Date: December 1996
Creator: Pence, Diana Kay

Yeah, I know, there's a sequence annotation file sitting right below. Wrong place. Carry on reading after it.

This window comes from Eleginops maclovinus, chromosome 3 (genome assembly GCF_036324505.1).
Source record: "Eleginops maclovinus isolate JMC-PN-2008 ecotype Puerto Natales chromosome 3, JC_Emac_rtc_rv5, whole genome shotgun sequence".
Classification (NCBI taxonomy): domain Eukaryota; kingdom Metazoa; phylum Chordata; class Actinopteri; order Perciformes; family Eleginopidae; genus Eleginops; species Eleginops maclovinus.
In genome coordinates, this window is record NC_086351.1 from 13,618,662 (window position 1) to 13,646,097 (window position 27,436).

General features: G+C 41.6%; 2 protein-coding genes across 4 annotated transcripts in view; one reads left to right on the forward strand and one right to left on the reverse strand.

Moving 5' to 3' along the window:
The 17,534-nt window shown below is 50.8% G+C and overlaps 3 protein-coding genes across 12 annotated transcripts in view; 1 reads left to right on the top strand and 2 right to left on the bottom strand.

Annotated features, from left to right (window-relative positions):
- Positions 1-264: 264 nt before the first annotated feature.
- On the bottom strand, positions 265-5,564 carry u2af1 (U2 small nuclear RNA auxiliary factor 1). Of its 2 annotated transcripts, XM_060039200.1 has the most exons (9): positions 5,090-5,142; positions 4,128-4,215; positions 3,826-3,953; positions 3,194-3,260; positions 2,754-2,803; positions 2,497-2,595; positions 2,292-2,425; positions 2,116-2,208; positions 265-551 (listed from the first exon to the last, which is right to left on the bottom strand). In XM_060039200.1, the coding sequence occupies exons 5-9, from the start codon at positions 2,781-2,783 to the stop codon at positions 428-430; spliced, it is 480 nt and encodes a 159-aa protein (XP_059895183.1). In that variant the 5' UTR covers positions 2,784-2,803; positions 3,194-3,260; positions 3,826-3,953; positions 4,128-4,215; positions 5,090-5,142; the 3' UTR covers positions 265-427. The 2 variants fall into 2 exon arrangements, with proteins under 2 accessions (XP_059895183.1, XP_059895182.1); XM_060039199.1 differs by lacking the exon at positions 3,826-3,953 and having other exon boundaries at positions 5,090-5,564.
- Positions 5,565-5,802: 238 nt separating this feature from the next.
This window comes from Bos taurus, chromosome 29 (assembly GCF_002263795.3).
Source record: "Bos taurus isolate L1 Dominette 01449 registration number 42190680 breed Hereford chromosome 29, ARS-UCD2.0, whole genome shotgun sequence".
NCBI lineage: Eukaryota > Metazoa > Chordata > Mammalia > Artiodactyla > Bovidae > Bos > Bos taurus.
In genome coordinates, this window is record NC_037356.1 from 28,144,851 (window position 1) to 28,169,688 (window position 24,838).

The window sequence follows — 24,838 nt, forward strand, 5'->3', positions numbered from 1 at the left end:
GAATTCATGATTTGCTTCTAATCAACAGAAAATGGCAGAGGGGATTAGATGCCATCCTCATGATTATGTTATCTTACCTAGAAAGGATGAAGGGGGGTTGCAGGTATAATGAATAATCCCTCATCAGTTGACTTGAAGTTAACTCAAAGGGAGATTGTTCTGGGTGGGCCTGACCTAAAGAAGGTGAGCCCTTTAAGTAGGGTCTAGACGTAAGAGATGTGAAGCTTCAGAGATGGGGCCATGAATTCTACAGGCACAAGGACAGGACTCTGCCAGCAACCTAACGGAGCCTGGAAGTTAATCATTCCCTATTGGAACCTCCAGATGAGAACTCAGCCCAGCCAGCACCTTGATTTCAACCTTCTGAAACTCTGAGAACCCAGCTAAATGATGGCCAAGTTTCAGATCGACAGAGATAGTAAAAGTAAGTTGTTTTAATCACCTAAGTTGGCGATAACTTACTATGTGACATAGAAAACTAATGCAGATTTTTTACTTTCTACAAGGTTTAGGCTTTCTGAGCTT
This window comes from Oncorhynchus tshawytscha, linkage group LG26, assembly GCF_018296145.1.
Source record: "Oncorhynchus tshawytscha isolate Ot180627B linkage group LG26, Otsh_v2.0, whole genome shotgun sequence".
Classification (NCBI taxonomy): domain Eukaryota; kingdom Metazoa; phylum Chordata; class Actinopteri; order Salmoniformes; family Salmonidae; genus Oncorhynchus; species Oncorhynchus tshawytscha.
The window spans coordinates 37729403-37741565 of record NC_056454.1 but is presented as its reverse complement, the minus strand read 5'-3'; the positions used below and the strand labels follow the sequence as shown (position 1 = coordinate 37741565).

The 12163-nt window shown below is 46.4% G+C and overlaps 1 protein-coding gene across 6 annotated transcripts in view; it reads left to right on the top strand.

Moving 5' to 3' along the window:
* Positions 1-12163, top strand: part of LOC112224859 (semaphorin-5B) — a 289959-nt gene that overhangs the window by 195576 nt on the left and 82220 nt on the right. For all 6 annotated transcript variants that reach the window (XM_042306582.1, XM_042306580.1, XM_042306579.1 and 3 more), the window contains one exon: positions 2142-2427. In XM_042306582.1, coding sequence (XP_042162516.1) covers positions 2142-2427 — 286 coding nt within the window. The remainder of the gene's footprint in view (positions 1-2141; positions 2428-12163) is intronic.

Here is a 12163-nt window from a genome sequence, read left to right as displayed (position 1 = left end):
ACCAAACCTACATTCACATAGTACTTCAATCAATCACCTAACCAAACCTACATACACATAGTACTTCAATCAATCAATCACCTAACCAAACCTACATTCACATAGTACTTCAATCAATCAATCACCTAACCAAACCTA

Description: George O. May's (1952) prescient statement that "if accounting had not already become, it was well on its way to becoming a political phenomenon" provides the motivation for this study. Changing socioeconomic relationships in the post-World War II period make it an ideal period to examine the politicalization of accounting. Keynesian economic policies justified active government intervention in the economy to manage demand and ensure full employment. No longer could it be assumed that competitive market forces would ensure that corporations produced goods and services at a socially optimal level or that income would be distributed equitably. Claims that accounting profit provides a measure of managerial efficiency are based on these premises. This dissertation examines the political dynamics of one particular accounting measurement debate--the debate over the determination of business income. Policies, such as wage/price controls, the excess profits tax, and the undistributed profits tax, brought the accounting income determination debate to center stage. The perseverance of the historic cost allocation model in the face of significant economic changes presents a fascinating glimpse of the important role accounting played in justifying continued reliance on the private property rights paradigm. I use retrodiction (reasoning from present to past) to examine why ...
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